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Our Work in DEIA

We at Mid-America Arts Alliance are dedicated to demonstrating our commitment to diversity and equity through policies, practices, programs, and services. You can read more about our specific goals in our Strategic Plan. Our values are these:

  • Freedom of cultural and creative expression is fundamental to humanity.
  • The arts and humanities encourage empathy and further the understanding of diverse cultures and traditions.
  • Collaborations and partnerships leverage creativity, resources, and experience to expand possibilities.
  • Thriving arts communities contribute to prosperous, successful societies.
  • Service to the arts ecosystem of the region is infused with innate curiosity and a creative approach to innovation, within an environment that allows for risk-taking and ongoing learning.
  • Commitment to equitable policies, inclusive practices, and celebration of the rich diversity of our region permeate our organizational structure and our service to the region.
A Path Forward: Program Expansion and Consultancy

In February 2021, we announced that Margie Johnson Reese would be partnering with the organization as Consultant, bringing her expertise in Arts Administration to help guide our work toward achieving the Equity and Inclusion goals and objectives of our strategic plan.

Priorities include building a racially diverse workforce; providing professional development and coaching for the staff and board; and supporting the infusion of inclusive and anti-racist practices throughout the organization’s internal and external service delivery.

Previously a Board member for Mid-America Arts Alliance from Wichita Falls, Texas, Reese most recently developed the Wichita Falls Arts Council as a new arts service organization that services a multi-county region that includes both urban and rural communities. Reese has made significant contributions to the field of Arts Administration as an educator and consultant, focusing on arts education, cultural planning, leadership development, and public policy design centered around racial equity.

“This work is very important to me, and I’m happy to continue to be a resource for Mid-America Arts Alliance as the organization deepens its commitment to equity and access,” said Reese.

Todd Stein, President and CEO of Mid-America Arts Alliance said, “Mid-America staff and Board are thrilled to be working with someone as exceptional as Reese as we do this essential work to better serve our region. We look forward to listening and growing under her expertise. It’s important that our constituents and our peers know that we are committed to inclusion and that we are always processing how to be better at responding to the needs of all. We strive to ensure that commitment to equitable policies, inclusive practices, and celebration of the rich diversity of our region permeate our organizational structure and our service to the region.”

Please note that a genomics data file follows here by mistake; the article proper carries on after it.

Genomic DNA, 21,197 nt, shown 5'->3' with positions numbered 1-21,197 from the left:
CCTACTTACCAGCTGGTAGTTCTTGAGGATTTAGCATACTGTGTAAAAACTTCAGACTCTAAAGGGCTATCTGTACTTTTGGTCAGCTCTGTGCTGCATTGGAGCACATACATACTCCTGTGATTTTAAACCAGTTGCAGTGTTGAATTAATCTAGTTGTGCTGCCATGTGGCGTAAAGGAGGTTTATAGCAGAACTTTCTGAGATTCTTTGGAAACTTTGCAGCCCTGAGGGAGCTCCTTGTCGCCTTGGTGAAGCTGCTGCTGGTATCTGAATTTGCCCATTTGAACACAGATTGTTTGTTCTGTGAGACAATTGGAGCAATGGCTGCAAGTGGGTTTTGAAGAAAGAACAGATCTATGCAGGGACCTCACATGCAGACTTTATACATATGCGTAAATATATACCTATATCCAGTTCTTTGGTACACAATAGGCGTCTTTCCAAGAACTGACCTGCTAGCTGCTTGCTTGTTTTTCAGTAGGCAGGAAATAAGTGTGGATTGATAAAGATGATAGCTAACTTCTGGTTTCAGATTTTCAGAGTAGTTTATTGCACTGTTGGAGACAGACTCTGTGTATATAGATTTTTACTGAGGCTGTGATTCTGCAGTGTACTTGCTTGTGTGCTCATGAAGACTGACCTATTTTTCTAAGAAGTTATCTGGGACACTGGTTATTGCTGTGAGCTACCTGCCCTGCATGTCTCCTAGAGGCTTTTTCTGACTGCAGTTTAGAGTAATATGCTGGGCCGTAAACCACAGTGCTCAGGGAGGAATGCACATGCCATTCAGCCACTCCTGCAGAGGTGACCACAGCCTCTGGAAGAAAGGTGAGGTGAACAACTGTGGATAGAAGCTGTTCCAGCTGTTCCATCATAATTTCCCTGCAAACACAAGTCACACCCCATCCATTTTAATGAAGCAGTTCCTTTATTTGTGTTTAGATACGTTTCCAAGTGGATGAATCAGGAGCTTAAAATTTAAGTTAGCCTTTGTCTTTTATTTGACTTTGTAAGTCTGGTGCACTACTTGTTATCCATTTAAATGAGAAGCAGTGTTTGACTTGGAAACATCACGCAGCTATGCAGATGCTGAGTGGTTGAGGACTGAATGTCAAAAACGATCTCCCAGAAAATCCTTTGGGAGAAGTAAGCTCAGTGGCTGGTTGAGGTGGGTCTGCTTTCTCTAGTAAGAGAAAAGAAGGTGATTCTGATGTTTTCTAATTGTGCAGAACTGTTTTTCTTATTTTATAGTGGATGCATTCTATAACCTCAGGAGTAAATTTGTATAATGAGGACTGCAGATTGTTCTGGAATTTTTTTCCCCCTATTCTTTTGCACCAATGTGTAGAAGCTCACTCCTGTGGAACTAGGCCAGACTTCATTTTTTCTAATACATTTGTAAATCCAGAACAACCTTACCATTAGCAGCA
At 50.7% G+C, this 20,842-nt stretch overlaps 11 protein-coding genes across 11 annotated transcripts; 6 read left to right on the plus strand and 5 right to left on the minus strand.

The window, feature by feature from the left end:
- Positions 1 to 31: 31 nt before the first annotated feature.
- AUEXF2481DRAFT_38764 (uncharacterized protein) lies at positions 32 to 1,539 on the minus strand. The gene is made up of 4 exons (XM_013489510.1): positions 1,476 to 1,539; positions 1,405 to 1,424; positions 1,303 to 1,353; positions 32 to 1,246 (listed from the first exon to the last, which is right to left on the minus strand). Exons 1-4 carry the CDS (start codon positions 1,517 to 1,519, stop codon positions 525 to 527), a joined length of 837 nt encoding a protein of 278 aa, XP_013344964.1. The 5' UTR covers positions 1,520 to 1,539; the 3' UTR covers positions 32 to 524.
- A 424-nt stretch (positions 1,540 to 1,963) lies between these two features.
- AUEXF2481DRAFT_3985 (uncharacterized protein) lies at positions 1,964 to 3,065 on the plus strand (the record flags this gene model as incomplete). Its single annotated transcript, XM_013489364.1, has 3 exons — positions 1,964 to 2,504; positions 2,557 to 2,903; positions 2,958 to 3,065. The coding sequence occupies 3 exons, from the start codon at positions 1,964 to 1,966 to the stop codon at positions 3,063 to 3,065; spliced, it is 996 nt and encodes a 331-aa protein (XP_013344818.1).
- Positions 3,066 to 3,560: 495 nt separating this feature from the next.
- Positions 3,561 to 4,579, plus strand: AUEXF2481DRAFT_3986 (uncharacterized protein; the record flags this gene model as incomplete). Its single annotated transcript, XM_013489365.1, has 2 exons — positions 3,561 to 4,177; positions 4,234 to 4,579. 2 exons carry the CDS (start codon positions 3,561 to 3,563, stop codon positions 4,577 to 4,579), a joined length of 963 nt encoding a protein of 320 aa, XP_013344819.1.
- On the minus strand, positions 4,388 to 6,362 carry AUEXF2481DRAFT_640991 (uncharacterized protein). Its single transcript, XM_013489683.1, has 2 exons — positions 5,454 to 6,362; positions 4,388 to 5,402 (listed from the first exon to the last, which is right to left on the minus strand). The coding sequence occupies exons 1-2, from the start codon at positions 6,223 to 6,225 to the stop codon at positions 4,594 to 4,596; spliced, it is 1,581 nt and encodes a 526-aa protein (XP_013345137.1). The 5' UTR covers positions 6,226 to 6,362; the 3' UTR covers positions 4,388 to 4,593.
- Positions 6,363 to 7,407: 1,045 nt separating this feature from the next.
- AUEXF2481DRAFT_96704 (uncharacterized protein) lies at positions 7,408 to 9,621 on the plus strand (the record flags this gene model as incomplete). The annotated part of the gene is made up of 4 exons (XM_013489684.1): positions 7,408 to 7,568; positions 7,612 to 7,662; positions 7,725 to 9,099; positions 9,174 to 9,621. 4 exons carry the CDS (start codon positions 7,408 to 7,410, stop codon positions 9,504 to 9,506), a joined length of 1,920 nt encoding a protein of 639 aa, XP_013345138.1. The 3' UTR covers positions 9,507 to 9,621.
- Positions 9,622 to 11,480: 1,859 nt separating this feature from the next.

Over $1.5million: US Regional Arts Resilience Fund Grants

In August 2020, Mid-America Arts Alliance announced the twenty-seven recipients of our region’s US Regional Arts Resilience Fund Grants. A program created through collaboration with our five sister US Regional Arts Organizations, Arts Midwest, Mid Atlantic Arts Foundation, New England Foundation for the Arts, South Arts, and Western States Arts Federation, the USRARF was funded through a $10 million grant from The Andrew W. Mellon Foundation and amplified in the Mid-America region through additional funding from The Windgate Foundation in Little Rock, Arkansas for visual arts organizations. The grant amounts ranged between $30,000 and $100,000, a significant investment supporting the resilience of small to mid-sized arts organizations that are led by or supporting communities of color, rural communities, and historically under-resourced populations, in response to the impact of COVID-19.

“We are honored to provide this critical support to these extraordinary arts organizations within the Mid-America region,” said Mid-America Arts Alliance President and CEO Todd Stein. “In focusing on organizations led by or supporting communities of color and rural communities, we reinforce the importance of these organizations and their vital role within our arts ecosystems. The arts have the power to unite, uplift, and propel our region forward, and it is a crucial need to fund these organizations that are often overlooked and historically under-resourced.”

The United States Regional Arts Resilience Fund provided non-matching grants to arts and cultural organizations across the US that faced economic hardships caused by the COVID-19 pandemic. The fund targeted rural and urban organizations that have statewide, regional, or national impact. These grants support small and mid-sized arts organizations of all artistic disciplines, especially those that are historically under-resourced, and those representing under-resourced populations, communities, and art forms. The grants support expenses associated with general operations, immediate response activities, future scenario planning, support for new media needs, help with the costs of collaborations, and costs associated with helping organizations reimagine their work and increase their resilience. M-AAA acknowledges the close collaborative partnership with the Arkansas Arts Council, Kansas Creative Arts Industries Commission, Missouri Arts Council, Nebraska Arts Council, Oklahoma Arts Council, and the Texas Commission on the Arts and their advocacy for and understanding of the importance of these crucial funds to support rural and underresourced organizations across the region.